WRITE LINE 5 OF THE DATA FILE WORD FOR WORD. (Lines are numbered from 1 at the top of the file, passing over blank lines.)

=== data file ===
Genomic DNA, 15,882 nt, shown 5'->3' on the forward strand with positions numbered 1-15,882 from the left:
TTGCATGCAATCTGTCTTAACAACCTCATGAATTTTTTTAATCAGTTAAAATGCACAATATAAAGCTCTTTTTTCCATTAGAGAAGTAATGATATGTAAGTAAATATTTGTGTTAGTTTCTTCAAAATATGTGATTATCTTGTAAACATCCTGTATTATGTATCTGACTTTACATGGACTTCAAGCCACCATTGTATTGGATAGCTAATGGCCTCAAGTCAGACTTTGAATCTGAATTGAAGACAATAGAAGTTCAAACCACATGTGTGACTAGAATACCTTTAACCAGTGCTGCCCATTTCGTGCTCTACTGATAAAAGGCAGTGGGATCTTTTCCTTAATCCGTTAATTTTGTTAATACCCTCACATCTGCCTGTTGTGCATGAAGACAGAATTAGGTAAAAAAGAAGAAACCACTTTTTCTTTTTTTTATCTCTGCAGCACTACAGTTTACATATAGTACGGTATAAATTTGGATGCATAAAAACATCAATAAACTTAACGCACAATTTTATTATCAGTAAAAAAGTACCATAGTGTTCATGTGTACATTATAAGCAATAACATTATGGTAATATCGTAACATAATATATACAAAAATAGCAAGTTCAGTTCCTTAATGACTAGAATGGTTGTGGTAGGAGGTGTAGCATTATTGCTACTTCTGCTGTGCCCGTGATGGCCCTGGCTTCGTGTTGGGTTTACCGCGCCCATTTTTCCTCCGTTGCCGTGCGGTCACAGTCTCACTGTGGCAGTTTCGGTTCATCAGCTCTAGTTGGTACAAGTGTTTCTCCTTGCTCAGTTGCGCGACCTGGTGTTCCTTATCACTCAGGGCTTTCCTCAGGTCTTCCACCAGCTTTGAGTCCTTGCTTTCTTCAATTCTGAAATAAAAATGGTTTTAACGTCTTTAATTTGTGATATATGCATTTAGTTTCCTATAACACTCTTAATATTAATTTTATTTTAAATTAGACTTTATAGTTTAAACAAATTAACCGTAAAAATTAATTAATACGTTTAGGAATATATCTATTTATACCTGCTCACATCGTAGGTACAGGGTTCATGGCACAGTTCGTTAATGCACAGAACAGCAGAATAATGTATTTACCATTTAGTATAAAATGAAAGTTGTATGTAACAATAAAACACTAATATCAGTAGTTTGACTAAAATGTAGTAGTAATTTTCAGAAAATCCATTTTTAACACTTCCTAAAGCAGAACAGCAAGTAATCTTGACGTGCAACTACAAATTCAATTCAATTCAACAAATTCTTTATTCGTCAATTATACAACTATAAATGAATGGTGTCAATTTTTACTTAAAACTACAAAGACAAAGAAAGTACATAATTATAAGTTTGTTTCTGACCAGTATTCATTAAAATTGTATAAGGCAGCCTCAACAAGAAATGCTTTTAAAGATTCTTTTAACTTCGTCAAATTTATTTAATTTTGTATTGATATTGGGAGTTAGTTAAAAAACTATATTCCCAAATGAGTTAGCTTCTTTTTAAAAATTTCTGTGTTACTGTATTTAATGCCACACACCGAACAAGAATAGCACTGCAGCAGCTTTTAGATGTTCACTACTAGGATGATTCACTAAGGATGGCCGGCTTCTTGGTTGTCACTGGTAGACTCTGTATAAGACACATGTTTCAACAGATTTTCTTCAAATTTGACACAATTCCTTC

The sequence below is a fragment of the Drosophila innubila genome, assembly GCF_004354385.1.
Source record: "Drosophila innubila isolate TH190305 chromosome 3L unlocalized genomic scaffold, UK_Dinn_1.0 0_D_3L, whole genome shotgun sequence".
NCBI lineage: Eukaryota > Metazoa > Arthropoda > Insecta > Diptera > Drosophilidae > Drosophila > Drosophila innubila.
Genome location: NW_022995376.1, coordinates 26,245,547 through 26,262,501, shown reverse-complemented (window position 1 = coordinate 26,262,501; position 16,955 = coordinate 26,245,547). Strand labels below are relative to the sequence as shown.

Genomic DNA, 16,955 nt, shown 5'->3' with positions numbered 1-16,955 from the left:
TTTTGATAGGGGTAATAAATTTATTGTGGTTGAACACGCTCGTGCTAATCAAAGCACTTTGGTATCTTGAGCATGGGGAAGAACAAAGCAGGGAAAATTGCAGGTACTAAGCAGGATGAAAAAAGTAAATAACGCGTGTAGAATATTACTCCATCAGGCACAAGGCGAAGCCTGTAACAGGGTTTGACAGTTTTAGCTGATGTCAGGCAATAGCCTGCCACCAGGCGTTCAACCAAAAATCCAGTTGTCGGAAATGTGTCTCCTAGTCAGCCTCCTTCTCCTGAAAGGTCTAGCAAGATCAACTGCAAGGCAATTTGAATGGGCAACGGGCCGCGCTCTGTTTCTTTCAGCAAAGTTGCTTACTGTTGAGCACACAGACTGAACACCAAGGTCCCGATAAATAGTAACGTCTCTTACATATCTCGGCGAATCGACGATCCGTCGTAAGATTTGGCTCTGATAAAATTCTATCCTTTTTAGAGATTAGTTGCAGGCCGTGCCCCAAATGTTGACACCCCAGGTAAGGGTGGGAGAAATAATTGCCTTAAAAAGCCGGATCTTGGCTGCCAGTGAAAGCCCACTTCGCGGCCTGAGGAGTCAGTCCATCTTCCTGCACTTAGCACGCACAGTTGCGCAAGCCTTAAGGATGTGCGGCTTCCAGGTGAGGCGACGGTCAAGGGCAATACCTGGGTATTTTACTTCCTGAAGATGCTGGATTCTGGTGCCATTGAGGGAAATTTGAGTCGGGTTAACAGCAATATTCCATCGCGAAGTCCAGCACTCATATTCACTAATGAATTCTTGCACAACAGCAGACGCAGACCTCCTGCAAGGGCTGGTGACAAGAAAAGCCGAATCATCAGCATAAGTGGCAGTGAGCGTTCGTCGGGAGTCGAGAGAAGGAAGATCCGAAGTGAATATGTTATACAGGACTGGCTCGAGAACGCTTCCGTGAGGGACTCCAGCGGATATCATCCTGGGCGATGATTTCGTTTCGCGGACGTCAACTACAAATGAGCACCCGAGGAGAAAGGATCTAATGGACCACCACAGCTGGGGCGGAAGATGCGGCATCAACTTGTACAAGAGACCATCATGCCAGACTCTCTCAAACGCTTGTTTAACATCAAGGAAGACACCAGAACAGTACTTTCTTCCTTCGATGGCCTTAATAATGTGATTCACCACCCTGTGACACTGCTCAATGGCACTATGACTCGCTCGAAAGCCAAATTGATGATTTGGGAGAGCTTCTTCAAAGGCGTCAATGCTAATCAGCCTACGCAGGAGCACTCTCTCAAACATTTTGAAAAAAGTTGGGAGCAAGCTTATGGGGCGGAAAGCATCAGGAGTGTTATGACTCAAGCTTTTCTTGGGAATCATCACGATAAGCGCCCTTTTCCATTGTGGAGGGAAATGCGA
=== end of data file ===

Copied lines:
NCBI lineage: Eukaryota > Metazoa > Arthropoda > Insecta > Diptera > Drosophilidae > Drosophila > Drosophila innubila.